The vaccine BioThrax, by BioPort – now called Emergent Biosolutions – is the only FDA-licensed vaccine for anthrax in the U.S. and the Pentagon repeatedly has affirmed its safety.

"The vaccine is safe and effective," confirmed former Assistant Secretary of Defense for Health Affairs William Winkenwerder.

Still, the DOD has a number of studies evaluating its performance, and even BioPort's insurance company, Evanston Insurance, is questioning the safety of the product.

According to a report on Raw Story, the insurance company sued BioPort alleging "material misrepresentations" by the pharmaceutical company about "incidents, conditions, circumstances, defects, or suspected defects" in the vaccine.

"I believe as an American soldier you are expected to follow orders and put yourself in harm's way but unnecessary safety risks should not be part of the accepted risks one is asked to face," Hamre said. "We are being forced to accept chemicals into our already weary bodies that have caused the suffering of thousands of individuals; of course those people are easily dismissed by the government because they took a 'safe' drug. One thing bothers me though; I am an American citizen too, with rights I thought we were fighting to protect. I have given two years of dedicated service to the Army, with a clean record and a willingness to sacrifice for my country and fellow soldiers.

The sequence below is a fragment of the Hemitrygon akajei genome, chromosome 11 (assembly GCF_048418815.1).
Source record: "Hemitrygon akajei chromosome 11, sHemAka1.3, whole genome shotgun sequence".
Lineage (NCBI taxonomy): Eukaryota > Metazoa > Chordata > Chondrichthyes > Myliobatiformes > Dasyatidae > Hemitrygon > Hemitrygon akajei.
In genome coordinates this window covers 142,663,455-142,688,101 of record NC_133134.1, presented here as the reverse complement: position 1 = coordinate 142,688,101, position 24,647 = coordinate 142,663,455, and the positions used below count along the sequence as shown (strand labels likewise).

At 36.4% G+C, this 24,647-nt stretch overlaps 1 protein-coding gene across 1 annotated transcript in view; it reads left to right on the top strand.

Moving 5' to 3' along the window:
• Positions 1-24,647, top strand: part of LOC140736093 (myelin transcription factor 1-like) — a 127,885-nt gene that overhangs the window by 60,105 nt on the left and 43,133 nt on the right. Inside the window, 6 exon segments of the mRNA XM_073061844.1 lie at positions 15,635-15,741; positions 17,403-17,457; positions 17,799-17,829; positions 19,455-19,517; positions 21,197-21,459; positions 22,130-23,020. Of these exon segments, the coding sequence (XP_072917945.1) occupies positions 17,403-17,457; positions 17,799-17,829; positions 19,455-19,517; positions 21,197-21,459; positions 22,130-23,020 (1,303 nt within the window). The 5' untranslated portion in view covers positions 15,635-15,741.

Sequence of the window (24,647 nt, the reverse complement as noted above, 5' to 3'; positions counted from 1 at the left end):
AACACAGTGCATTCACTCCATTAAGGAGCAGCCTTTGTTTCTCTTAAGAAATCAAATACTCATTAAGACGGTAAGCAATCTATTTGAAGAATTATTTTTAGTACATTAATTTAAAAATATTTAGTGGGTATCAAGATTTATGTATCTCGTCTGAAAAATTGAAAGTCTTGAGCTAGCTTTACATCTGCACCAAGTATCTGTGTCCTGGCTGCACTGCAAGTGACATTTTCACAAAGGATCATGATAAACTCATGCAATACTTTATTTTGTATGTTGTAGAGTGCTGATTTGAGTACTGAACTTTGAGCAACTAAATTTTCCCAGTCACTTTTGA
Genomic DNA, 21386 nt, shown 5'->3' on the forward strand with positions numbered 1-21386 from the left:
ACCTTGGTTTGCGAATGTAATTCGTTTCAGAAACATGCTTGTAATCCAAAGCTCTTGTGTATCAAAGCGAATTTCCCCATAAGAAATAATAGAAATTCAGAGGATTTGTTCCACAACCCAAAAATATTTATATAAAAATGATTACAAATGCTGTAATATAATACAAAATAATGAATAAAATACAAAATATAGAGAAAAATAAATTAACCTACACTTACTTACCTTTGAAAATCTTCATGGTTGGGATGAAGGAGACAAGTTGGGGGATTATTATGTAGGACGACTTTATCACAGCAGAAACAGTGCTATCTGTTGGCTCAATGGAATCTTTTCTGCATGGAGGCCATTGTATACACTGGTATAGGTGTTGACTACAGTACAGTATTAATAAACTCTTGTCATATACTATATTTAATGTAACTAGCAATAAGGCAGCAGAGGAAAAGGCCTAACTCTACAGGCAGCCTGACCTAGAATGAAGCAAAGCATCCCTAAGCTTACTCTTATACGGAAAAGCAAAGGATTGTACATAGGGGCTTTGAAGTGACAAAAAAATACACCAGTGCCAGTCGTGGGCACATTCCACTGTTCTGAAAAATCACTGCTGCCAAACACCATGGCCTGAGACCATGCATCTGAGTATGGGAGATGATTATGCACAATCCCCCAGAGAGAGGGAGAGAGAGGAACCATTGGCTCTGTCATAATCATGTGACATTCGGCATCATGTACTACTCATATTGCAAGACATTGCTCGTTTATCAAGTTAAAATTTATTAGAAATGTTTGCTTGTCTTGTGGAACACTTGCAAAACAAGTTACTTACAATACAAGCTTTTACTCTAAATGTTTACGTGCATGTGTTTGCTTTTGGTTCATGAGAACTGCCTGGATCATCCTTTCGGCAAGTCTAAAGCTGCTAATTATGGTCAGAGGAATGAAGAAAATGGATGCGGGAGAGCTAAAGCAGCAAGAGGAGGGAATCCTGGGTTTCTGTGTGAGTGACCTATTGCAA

"I am looking forward to much more punishment and probably a discharge from the Army. I just don't think any of this seems right…" he said.

Hamre's mother told Protecting Our Guardians appeals to various upper officials in the military and even Congress have been unavailing.

While the GAO report warns of the 1-2 percent rate for "disability or death" from vaccines, that figure includes all vaccines, including anthrax, administered to servicemembers by the military. There are about 2.2 million servicemembers who are inoculated every year, which would suggest significant impacts for 22,000-44,000 servicemembers around the world.